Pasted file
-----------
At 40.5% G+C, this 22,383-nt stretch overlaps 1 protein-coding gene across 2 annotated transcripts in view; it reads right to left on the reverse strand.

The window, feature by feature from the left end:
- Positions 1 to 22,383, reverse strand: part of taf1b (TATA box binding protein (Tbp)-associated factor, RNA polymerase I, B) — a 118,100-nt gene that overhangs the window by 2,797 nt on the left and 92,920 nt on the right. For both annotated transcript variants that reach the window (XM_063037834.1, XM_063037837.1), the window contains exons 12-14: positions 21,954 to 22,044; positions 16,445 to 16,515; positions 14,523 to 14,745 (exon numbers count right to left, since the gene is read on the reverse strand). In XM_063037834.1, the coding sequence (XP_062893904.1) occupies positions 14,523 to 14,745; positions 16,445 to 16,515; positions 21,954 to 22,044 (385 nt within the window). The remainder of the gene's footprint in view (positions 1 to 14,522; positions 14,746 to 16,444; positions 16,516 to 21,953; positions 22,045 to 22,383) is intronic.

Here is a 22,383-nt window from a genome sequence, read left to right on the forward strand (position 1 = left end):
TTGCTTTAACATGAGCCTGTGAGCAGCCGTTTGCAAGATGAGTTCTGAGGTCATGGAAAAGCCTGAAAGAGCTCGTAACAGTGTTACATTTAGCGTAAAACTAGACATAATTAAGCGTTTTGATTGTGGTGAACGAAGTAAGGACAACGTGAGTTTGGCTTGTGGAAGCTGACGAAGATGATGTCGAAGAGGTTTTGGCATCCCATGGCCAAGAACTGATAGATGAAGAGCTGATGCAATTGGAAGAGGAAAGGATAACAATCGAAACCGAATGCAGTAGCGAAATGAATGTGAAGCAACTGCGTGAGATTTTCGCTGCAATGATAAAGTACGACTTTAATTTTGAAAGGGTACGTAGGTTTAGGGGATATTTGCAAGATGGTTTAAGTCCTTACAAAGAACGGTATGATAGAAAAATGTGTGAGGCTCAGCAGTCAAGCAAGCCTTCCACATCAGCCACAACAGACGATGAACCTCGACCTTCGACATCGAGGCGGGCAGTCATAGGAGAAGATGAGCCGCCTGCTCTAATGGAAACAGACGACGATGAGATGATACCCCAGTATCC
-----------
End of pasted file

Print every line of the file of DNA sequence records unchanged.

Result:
At 40.5% G+C, this 22,383-nt stretch overlaps 1 protein-coding gene across 2 annotated transcripts in view; it reads right to left on the reverse strand.

The window, feature by feature from the left end:
- Positions 1 to 22,383, reverse strand: part of taf1b (TATA box binding protein (Tbp)-associated factor, RNA polymerase I, B) — a 118,100-nt gene that overhangs the window by 2,797 nt on the left and 92,920 nt on the right. For both annotated transcript variants that reach the window (XM_063037834.1, XM_063037837.1), the window contains exons 12-14: positions 21,954 to 22,044; positions 16,445 to 16,515; positions 14,523 to 14,745 (exon numbers count right to left, since the gene is read on the reverse strand). In XM_063037834.1, the coding sequence (XP_062893904.1) occupies positions 14,523 to 14,745; positions 16,445 to 16,515; positions 21,954 to 22,044 (385 nt within the window). The remainder of the gene's footprint in view (positions 1 to 14,522; positions 14,746 to 16,444; positions 16,516 to 21,953; positions 22,045 to 22,383) is intronic.

Here is a 22,383-nt window from a genome sequence, read left to right on the forward strand (position 1 = left end):
TTGCTTTAACATGAGCCTGTGAGCAGCCGTTTGCAAGATGAGTTCTGAGGTCATGGAAAAGCCTGAAAGAGCTCGTAACAGTGTTACATTTAGCGTAAAACTAGACATAATTAAGCGTTTTGATTGTGGTGAACGAAGTAAGGACAACGTGAGTTTGGCTTGTGGAAGCTGACGAAGATGATGTCGAAGAGGTTTTGGCATCCCATGGCCAAGAACTGATAGATGAAGAGCTGATGCAATTGGAAGAGGAAAGGATAACAATCGAAACCGAATGCAGTAGCGAAATGAATGTGAAGCAACTGCGTGAGATTTTCGCTGCAATGATAAAGTACGACTTTAATTTTGAAAGGGTACGTAGGTTTAGGGGATATTTGCAAGATGGTTTAAGTCCTTACAAAGAACGGTATGATAGAAAAATGTGTGAGGCTCAGCAGTCAAGCAAGCCTTCCACATCAGCCACAACAGACGATGAACCTCGACCTTCGACATCGAGGCGGGCAGTCATAGGAGAAGATGAGCCGCCTGCTCTAATGGAAACAGACGACGATGAGATGATACCCCAGTATCC